Hertz, Avis, Budget, Thrifty, Dollar and Enterprise are all household names for daily rental cars. The ease and convenience of pay-per-day driving is a blessing to the traveler, whether on business or for pleasure. On the other hand, we've all returned from a trip saying, "Nice place to visit, but I wouldn't want to live there." The same can be said of rental cars.
Despite what the car companies say, daily rental drivers just don’t treat those cars and trucks like their own. All too many otherwise responsible people don’t bother about running up over a curb, leaving gum in the cupholder, slamming on the brakes or stripping the gears. Day after day, someone unfamiliar with the vehicle is at the controls. Innumerable poor driving incidents will go unnoticed at the end of the day. We even heard about one fellow who drove off with the gas pump nozzle still connected to the fuel tank, ripping the fuel cap hinge off in the process. Although possibly invisible on return to Hertz or Avis, these small defects add up over the short eventful life of a Prior Daily Rental. And that’s not all. A predictably large percentage of PDRs (as Prior Daily Rentals are known in the trade) come out of service in two states: Florida and Hawaii. These two locales are great for a holiday, but the environment is tough on any car or truck. Rust and corrosion are common problems with Prior Daily Rentals. Most troublesome is the fact that many rental cars and trucks are in serious accidents involving body and frame damage that diminish the safety and overall life of the vehicle.
Did you ever stop to think what happens to all of those prior daily rental cars? After somewhere between 15,000 and 30,000 miles on the odometer, they are taken out of fleet service and shipped throughout the 50 states. They then re-enter the marketplace in a wide variety of used car markets. Some are resold at dealer-only auctions.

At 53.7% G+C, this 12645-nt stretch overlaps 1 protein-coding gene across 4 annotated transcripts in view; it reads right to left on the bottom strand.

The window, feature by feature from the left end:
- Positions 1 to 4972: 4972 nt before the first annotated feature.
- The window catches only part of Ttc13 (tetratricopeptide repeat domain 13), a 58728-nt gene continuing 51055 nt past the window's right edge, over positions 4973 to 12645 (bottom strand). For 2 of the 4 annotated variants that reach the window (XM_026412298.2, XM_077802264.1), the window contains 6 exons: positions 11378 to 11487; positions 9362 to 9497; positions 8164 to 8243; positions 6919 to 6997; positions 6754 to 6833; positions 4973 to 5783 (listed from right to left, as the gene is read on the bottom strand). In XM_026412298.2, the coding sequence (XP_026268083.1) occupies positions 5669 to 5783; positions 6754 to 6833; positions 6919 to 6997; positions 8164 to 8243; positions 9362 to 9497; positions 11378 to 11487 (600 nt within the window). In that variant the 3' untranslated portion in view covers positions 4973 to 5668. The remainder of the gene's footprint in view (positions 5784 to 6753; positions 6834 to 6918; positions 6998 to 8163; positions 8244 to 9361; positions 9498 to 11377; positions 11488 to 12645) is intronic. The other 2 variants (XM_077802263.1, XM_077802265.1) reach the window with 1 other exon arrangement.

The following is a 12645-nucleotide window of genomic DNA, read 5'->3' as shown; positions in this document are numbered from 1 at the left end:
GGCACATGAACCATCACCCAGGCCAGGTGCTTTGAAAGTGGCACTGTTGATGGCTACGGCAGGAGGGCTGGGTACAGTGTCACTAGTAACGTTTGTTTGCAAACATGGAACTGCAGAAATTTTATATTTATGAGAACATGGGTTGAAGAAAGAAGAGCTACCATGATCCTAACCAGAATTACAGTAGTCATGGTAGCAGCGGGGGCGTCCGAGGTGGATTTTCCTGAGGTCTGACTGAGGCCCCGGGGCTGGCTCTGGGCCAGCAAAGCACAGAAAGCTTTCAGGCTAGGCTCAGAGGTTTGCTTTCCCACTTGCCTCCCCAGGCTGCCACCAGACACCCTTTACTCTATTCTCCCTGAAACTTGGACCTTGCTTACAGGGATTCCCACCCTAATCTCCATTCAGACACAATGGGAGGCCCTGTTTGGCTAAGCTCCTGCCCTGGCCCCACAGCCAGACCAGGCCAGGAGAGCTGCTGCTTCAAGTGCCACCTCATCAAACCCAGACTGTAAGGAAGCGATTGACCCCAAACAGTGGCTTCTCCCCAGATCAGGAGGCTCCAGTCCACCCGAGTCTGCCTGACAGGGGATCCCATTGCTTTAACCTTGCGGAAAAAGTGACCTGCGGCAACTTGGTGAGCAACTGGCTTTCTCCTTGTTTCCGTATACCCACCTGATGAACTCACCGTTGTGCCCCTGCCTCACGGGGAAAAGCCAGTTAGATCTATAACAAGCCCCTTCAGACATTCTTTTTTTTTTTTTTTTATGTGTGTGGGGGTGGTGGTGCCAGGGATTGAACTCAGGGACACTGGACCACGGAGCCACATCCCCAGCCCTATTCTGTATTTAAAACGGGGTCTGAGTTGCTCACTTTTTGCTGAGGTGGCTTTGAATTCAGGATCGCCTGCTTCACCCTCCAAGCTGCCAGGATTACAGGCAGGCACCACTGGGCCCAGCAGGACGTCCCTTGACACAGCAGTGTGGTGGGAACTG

Consumer protection laws in California require that Prior Daily Rentals must be disclosed as such. It is a clear violation of law to knowingly fail to disclose a vehicle’s history as a PDR. Why? The public policy behind the law is clear: the fact is important to the decision to buy or not to buy a particular car or truck, and certainly material to the price someone would pay. Some experts say the difference in value is 20-25% -- but many consumers say they would not buy a PDR at any price. The risk of frame damage, invisible rust or corrosion, and just plain poor driving habits day-in and day-out over the vehicle history are deterrents about which most used car buyers really want to know. The failure to make the disclosure required by law at the time of sale is deceptive; and when a single dealer makes a pattern of this concealment, that can be a deceptive business practice.
Unfortunately, cars often change hands only to have the title sent later in the mail, or even worse, sent only to the bank as lienholder. Used car buyers should protect themselves against these deceptive practices by ordering a CarFax report when they buy a used car.Whether we handle a PDR non-disclosure case as an individual matter or a class action, a CarFax report is one step in our investigation.
If you bought a low-mileage used car that seems to suffer from a high level of driveability or suspension problems, rust or corrosion, small dents and dings – not to mention that dangling fuel cap hinge – give us a call.